Again in Romans 13, shortly after his discussion of submission to government authorities, Paul makes clear that sexual impurity is definitely not one of the matters of ethical indifference (Gk. adiaphora), like diet and calendar issues, that later in 14:1-15:13 Paul will warn believers against judging fellow believers for. Paul insists in 13:13-14 that, in view of the coming day of salvation and judgment, believers “lay aside works of darkness” such as “sexual misbehaviors and licentious acts” and thereby to “not be giving prior thought to the flesh for (gratifying its) desires.” The Greek word for “sexual misbehaviors” is koítai (κοίται), which literally means, “lyings” or “beds,” a term that obviously links up with arsenokoítai (ἀρσενοκοῖται), “men lying with a male,” in 1 Cor 6:9 as a particular instance of an immoral “lying.” The Greek word for “licentious acts” is asélgeiai (ἀσέλγειαι), which refers to a lack of self-restraint with respect to refraining from prohibited sexual behaviors. This takes us back to the discussion in Rom 6:19-22 where Paul insists that believers stop putting their bodily members at the disposal of the kind of “sexual impurity” cited in 1:24-27, which makes them slaves of sin and lacking in sexual self-restraint. If Paul had wanted his converts to stop passing judgment on fellow converts who were engaged in unrepentant sexual immorality then he would have been a monumental hypocrite, inasmuch as he himself regularly made such judgments.

     In short, Eichenwald’s notion that Paul believed that faith in Christ meant no longer holding on to sexual purity standards like abstaining from homosexual practice, incest, adultery, bestiality, and fornication would have been of greatest surprise to Paul himself. Eichenwald is simply clueless about Pauline ethics and yet he mocks “fundamentalists” for their alleged ignorance.


When the One Who “Judges Not” Judges Most

     Eichenwald’s final argument for why Christians should give up on their opposition to homosexual practice is all too predictable. He cites Jesus’ warning about judging others, the last refuge for hypocrites who specialize in pronouncing all sorts of harsh judgments on others. “Jesus cautioned his followers against judging others while ignoring their own sins. In fact, he had a specific word for people obsessed with the sins of others. He called them hypocrites.” He repeats this argument in the concluding section of his article entitled, “Judge Not.”  “Jesus said, Don’t judge. He condemned those who pointed out the faults of others while ignoring their own. And he proclaimed, ‘Thou shalt love thy neighbor as thyself. There is none other commandment greater than these.’” Ironically, Eichenwald is exceedingly judgmental of orthodox Christians throughout his article, even abusive.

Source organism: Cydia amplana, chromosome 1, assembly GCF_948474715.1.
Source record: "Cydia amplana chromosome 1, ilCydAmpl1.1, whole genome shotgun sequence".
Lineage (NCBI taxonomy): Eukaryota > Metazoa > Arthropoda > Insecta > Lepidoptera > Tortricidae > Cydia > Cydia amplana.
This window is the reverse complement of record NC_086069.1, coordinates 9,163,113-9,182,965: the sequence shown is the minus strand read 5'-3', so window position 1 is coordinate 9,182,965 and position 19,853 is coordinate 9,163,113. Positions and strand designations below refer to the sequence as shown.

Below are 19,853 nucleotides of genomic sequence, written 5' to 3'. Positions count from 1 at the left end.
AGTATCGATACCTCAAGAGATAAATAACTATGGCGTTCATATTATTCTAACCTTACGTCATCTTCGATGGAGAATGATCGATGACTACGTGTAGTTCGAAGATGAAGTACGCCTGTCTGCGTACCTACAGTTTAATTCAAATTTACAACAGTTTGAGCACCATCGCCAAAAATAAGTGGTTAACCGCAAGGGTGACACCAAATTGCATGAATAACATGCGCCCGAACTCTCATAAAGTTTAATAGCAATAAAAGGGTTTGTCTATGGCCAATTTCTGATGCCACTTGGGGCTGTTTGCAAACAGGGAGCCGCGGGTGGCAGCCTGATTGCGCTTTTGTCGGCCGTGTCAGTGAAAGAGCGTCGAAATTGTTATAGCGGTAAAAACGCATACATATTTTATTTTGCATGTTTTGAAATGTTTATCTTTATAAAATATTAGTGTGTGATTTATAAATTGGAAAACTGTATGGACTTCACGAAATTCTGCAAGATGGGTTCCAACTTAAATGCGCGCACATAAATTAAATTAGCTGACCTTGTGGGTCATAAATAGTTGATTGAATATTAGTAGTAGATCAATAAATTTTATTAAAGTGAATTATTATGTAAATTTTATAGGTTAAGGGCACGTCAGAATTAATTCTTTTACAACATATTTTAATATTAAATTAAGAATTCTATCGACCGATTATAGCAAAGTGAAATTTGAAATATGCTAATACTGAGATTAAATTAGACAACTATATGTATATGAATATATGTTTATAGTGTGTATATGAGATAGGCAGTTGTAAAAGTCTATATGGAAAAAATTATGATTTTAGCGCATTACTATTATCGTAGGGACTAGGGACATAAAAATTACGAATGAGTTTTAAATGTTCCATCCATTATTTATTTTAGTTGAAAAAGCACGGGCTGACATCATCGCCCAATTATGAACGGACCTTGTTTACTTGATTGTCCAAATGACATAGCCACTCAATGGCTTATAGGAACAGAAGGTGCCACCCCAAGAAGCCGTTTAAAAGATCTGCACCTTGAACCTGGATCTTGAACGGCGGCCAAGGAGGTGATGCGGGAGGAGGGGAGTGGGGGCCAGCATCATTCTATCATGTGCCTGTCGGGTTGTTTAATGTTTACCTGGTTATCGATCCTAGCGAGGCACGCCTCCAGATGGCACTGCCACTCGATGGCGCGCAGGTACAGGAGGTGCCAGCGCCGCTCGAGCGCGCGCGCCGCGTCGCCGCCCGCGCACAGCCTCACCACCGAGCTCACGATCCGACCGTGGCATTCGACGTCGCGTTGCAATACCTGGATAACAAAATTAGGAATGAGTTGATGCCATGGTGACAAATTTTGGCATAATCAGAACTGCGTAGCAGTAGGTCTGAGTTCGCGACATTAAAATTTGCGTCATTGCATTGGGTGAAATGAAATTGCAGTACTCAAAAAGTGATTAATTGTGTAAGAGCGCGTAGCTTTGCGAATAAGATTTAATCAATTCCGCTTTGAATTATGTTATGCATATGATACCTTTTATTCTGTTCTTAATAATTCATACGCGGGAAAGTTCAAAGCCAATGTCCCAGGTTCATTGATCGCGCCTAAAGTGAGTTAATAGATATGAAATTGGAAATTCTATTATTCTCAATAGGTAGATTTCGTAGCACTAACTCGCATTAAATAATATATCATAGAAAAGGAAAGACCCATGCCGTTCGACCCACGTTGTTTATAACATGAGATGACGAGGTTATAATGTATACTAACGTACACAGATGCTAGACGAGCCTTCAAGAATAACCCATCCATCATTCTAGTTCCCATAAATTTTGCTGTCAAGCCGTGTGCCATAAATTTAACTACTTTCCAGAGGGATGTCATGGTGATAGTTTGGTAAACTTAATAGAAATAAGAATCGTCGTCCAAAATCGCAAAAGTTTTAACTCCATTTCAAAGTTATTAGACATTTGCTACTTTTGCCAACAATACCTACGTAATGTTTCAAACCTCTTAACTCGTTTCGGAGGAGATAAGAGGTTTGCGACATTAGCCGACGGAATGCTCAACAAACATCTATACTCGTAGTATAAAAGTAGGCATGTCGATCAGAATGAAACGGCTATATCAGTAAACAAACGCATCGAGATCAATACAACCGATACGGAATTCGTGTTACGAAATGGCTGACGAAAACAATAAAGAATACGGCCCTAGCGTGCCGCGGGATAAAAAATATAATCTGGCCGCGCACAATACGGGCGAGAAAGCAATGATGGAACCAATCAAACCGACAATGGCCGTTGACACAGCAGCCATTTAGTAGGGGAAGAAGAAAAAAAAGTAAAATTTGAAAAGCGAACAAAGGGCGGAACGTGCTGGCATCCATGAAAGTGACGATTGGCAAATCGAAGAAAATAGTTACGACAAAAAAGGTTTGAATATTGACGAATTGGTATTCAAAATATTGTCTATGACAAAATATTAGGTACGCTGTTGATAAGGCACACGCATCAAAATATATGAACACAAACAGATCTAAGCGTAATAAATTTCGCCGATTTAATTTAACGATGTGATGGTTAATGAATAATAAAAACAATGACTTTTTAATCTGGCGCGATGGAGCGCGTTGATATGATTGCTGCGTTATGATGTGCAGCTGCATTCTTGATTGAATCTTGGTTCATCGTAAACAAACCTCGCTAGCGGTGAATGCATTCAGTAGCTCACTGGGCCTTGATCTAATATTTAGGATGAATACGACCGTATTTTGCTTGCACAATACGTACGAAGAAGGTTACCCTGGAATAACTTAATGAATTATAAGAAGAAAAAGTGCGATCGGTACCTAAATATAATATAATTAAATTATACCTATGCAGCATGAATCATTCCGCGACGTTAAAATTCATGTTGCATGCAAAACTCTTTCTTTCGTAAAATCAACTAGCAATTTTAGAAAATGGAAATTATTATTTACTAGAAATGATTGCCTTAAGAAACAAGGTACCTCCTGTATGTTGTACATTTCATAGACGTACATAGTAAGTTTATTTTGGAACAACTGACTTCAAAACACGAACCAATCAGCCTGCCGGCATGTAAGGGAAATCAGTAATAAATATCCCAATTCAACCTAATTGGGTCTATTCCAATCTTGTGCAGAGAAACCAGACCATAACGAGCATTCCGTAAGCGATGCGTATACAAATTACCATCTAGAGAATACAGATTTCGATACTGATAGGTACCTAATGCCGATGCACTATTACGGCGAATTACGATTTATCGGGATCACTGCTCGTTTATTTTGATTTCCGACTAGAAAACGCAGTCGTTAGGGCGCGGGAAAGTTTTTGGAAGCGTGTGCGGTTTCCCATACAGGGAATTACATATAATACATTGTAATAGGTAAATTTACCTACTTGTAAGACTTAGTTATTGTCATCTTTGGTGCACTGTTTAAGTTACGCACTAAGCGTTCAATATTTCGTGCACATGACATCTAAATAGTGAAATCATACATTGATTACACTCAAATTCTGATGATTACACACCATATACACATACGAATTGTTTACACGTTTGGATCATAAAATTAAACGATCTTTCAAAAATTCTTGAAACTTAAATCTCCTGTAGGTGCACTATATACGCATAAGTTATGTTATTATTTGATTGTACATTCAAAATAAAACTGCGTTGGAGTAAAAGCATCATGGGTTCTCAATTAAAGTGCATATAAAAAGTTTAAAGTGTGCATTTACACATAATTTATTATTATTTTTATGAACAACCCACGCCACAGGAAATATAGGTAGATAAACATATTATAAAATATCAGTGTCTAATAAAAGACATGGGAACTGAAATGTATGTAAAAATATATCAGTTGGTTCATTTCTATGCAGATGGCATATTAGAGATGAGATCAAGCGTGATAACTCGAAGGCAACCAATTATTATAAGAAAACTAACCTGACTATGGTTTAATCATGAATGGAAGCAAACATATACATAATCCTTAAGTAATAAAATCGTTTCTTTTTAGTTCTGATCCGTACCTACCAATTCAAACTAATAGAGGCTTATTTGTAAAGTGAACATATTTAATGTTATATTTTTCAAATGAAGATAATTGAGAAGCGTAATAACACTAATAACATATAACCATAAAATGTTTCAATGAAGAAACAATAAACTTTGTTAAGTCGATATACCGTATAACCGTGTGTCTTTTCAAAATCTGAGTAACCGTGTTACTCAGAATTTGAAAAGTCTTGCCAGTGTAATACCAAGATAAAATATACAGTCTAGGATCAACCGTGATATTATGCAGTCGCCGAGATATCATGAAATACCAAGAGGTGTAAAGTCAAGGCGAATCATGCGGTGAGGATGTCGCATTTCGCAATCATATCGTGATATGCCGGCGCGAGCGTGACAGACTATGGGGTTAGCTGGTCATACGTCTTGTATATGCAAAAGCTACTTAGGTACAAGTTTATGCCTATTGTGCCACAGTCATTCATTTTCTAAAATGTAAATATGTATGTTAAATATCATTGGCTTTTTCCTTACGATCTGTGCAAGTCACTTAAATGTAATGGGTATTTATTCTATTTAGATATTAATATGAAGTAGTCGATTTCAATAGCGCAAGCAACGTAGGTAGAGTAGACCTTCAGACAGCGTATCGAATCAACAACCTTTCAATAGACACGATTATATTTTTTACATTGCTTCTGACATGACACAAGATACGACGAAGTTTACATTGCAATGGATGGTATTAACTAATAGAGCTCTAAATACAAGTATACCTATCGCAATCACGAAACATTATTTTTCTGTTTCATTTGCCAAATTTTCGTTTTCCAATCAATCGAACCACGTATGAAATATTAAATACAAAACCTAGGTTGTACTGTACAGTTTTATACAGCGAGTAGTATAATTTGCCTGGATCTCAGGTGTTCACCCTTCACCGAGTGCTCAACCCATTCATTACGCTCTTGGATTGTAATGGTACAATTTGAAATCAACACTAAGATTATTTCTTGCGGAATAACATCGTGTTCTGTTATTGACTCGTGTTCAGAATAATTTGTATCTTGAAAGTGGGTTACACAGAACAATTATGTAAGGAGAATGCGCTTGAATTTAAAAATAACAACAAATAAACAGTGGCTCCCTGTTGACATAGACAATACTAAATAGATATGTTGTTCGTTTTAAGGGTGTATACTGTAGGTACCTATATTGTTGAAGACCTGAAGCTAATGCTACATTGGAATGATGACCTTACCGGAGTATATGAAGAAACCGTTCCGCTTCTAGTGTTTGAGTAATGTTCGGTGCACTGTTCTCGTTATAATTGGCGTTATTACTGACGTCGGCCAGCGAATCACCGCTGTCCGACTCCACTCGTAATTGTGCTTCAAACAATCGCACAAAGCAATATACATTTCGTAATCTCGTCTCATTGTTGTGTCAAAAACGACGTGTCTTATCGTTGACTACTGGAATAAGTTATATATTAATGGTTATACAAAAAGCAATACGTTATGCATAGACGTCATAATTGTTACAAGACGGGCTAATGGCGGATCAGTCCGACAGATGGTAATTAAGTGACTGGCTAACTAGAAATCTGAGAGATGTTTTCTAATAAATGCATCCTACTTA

Jesus did speak against judging others (e.g., Matt 7:1-5; parallel in Luke 6:37, 41-42). However, the context for such sayings makes it obvious that Jesus was not advocating that his followers cease making moral distinctions between good and bad behavior. The very next saying after Matt 7:1-5 is about not giving what is holy to dogs or throwing pearls before swine (7:6)—certainly a statement that presupposes the necessity of making judgments about immorality. The very section within which Matt 7:1-5 occurs, the Sermon on the Mount, closes just a few verses later with a series of judgments about the disastrous fate of those who merely hear Jesus’ words but do not do them: the narrow gate to life that few enter; the destruction of trees that don’t bear good fruit; the “I never knew you” response to those who address him as Lord but don’t do what he says; and the parable about building one’s house on sand (7:13-27). The same Sermon opens with a series of antitheses that in essence state: You used to be able to get away with the following but I now say “No longer.” Two of the six antitheses intensify (not soften) God’s demand for sexual purity: adultery of the heart and divorce/remarriage. In between them appears a warning that it is better to cut off body parts that threaten one’s downfall than for one’s “whole body to be thrown into hell” (5:27-32).

     It is a shame that Eichenwald never bothered to consider these things. Indeed, roughly half of all sayings of Jesus contain pronouncements of judgments (for a listing of Synoptic sayings not unique to Matthew, see pp. 6-12 of this article). I wonder whether Eichenwald ever stopped to think that the highest concentration of judgment sayings of Jesus in all the Gospels occurs in the very Gospel from which the “judge not” saying is usually cited. For example, teaching about church discipline of members who don’t repent of their sin appears in Matt 18:15-20 (cp. Luke 17:3-4). Surely discipline requires making judgments about the wrongness of certain behaviors and then correcting the offenders?

     It is no accident that Mark opens the narrative of Jesus’ ministry with this saying of Jesus as a summary of his entire message: “The kingdom of God has come near: Repent and believe in the gospel” (1:15). Does Eichenwald want to charge Jesus with being “obsessed with the sins of others” insofar as he was always going around and calling people to repent of their sins? A case in point: Jesus condemned in the strongest possible terms several towns near the northern shore of the Sea of Galilee for refusing to accept his message: